Slender-billed Gull Larus genei
1 adult winter moving into summer plumage, January 9th-11th, 2002, Gwangyang Bay, Jeollanam Province.
While scanning an assemblage of ca 1000 gulls, including ca 800 Black-headed Gulls Larus ridibindus on a shallow lagoon, with good light, one gull, about 200 m away from the observers (Nial Moores and Kim Su-Kyung) appeared obviously longer-necked than the otherwise rather similar Black-headed Gulls, as it fed by swimming and tilting to pick at items under the surface.
Identification was straightforward, however, as although it resembled the Black-headed Gulls around it, it was (1) slightly larger, and (2) it showed the long thin neck and bowed structure typical of Slender-billed Gull. In addition, (3) the head was largely unmarked (though showing a very small spot to the rear of the eye on closer views), (4) the bill was all scarlet-red (and long), darker distally. On the closed wing (5) the tertials were long, cloaking more of the primaries than is usual in Black-headed and (6) the primaries appeared all black (lacking the obvious white tips of Black-headed). At long range the eye appeared dark, but on closer views (closest down to ca 30 m, through 25x telescope in good light) it showed (7) a paler ’surface’. In addition, though not diagnostic, (8) the underparts were washed through with pink, strongest on the vent. In flight, (9) the primaries also showed a faint pink wash, while overall (10) it looked larger and faintly hump-backed.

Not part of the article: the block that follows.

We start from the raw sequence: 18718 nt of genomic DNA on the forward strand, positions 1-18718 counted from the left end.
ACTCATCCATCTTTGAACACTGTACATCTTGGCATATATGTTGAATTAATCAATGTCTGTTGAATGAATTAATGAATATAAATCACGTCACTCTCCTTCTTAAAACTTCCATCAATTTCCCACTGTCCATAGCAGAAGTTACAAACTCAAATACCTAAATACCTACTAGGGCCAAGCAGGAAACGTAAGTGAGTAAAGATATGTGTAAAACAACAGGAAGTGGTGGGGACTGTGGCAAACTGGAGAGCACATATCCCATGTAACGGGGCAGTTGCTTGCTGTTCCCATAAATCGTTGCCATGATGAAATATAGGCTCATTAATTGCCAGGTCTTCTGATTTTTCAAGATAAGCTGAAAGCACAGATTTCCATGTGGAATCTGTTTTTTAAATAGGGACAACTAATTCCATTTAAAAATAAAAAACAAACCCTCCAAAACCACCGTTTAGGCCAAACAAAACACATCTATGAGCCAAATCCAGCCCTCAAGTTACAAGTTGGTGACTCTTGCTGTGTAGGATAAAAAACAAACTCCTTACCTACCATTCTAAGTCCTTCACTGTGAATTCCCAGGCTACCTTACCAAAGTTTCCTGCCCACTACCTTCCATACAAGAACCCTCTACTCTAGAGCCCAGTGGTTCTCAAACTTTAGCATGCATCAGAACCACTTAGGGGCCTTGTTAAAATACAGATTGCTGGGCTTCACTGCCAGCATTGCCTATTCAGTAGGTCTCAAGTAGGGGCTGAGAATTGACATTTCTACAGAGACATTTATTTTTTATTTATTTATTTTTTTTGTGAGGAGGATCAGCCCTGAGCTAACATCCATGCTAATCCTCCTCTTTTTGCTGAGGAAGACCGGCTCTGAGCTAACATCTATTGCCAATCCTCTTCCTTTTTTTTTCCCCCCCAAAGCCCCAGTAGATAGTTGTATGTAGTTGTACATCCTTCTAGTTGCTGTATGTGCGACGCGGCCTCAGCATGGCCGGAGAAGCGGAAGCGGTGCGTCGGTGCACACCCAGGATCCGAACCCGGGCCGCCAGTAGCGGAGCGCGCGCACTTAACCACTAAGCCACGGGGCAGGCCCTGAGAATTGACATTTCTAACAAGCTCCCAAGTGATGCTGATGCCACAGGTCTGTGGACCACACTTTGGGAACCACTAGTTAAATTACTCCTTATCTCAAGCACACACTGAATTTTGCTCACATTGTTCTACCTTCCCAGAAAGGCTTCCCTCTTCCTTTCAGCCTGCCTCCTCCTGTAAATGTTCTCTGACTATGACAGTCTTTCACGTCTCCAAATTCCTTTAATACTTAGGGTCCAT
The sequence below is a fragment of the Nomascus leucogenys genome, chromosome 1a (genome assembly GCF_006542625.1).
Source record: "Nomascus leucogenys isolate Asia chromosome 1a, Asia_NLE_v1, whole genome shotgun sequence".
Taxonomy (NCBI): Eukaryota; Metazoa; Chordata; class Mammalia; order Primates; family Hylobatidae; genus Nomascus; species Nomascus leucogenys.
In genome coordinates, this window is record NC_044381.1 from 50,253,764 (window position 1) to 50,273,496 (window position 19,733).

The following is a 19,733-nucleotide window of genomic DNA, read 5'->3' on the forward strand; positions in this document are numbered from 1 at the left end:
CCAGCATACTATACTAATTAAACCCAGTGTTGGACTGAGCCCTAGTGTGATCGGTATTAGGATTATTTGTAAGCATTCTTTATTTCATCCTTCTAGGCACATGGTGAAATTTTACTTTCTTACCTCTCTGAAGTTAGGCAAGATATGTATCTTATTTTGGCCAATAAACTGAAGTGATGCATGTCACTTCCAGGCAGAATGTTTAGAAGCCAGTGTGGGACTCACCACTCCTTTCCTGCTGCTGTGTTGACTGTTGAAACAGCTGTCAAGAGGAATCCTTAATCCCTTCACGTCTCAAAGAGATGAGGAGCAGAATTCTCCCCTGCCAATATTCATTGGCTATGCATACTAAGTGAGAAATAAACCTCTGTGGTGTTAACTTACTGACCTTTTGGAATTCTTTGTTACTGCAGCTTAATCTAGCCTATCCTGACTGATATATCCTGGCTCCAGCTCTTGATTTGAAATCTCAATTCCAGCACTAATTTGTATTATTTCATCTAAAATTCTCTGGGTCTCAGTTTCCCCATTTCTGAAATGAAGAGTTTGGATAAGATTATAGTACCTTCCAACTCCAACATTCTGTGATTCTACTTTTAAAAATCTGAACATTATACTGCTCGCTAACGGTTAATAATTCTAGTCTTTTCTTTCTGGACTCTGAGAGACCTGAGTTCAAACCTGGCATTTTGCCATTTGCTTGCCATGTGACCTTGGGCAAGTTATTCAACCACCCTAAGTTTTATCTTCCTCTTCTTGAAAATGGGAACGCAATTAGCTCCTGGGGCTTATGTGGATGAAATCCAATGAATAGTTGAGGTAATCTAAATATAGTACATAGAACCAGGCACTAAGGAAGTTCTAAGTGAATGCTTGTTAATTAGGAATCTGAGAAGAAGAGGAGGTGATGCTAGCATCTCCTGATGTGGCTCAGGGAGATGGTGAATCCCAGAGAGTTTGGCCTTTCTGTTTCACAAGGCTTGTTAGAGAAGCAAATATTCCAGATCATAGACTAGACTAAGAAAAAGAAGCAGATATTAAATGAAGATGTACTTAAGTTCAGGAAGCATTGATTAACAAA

The bird fed repeatedly by swimming, head and neck pushed forward, with its broader rear end upturned; occasionally it also picked items off the surface in more typical Black-headed Gull fashion, when it joined scavenging flocks.
The bird was photographed with a hand-held camera through a tripod-mounted telescope, and on the 11th by Busan Kukje Shinmun, a regional newspaper, which printed an article about the bird’s discovery including Nial Moores’s proposed Korean name: Giraffe-necked Gull.
Photo © Busan Kukje Shinmun
Although the Slender-billed Gull is a west Asian species (e.g. Grant 1986), it has been recorded several times in East Asia, most particularly in Hong Kong and in Japan. In Japan two birds were discovered wintering in Fukuoka City, Fukuoka Prefecture, with one returning to the same favored areas between 1984 and 1992 (Brazil, 1991 and pers obs). A second bird was also found in the Kitakyushu City area, Fukuoka Prefecture in the 1991/1992 winter (pers obs). NM has also seen the species once in the UK and in Spain.